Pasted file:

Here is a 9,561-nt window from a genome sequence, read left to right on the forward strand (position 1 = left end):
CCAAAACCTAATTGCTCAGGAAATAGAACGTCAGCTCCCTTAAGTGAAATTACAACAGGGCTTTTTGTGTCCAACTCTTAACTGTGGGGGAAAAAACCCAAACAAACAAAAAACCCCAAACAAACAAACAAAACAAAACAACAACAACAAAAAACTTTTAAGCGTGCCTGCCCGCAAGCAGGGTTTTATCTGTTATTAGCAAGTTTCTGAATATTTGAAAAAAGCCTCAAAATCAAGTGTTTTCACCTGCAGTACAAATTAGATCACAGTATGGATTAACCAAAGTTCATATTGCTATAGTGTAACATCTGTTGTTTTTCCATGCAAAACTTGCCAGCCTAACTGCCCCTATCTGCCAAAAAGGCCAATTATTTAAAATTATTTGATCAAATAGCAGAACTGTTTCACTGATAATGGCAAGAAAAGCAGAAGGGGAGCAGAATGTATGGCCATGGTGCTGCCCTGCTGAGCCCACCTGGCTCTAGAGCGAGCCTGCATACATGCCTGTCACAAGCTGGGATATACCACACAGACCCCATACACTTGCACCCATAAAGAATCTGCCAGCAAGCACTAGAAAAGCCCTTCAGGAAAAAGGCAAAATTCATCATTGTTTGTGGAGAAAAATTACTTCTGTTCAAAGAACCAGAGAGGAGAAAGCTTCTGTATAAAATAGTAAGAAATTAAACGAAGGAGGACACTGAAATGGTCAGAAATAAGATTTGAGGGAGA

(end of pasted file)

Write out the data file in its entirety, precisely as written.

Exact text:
Here is a 9,561-nt window from a genome sequence, read left to right on the forward strand (position 1 = left end):
CCAAAACCTAATTGCTCAGGAAATAGAACGTCAGCTCCCTTAAGTGAAATTACAACAGGGCTTTTTGTGTCCAACTCTTAACTGTGGGGGAAAAAACCCAAACAAACAAAAAACCCCAAACAAACAAACAAAACAAAACAACAACAACAAAAAACTTTTAAGCGTGCCTGCCCGCAAGCAGGGTTTTATCTGTTATTAGCAAGTTTCTGAATATTTGAAAAAAGCCTCAAAATCAAGTGTTTTCACCTGCAGTACAAATTAGATCACAGTATGGATTAACCAAAGTTCATATTGCTATAGTGTAACATCTGTTGTTTTTCCATGCAAAACTTGCCAGCCTAACTGCCCCTATCTGCCAAAAAGGCCAATTATTTAAAATTATTTGATCAAATAGCAGAACTGTTTCACTGATAATGGCAAGAAAAGCAGAAGGGGAGCAGAATGTATGGCCATGGTGCTGCCCTGCTGAGCCCACCTGGCTCTAGAGCGAGCCTGCATACATGCCTGTCACAAGCTGGGATATACCACACAGACCCCATACACTTGCACCCATAAAGAATCTGCCAGCAAGCACTAGAAAAGCCCTTCAGGAAAAAGGCAAAATTCATCATTGTTTGTGGAGAAAAATTACTTCTGTTCAAAGAACCAGAGAGGAGAAAGCTTCTGTATAAAATAGTAAGAAATTAAACGAAGGAGGACACTGAAATGGTCAGAAATAAGATTTGAGGGAGA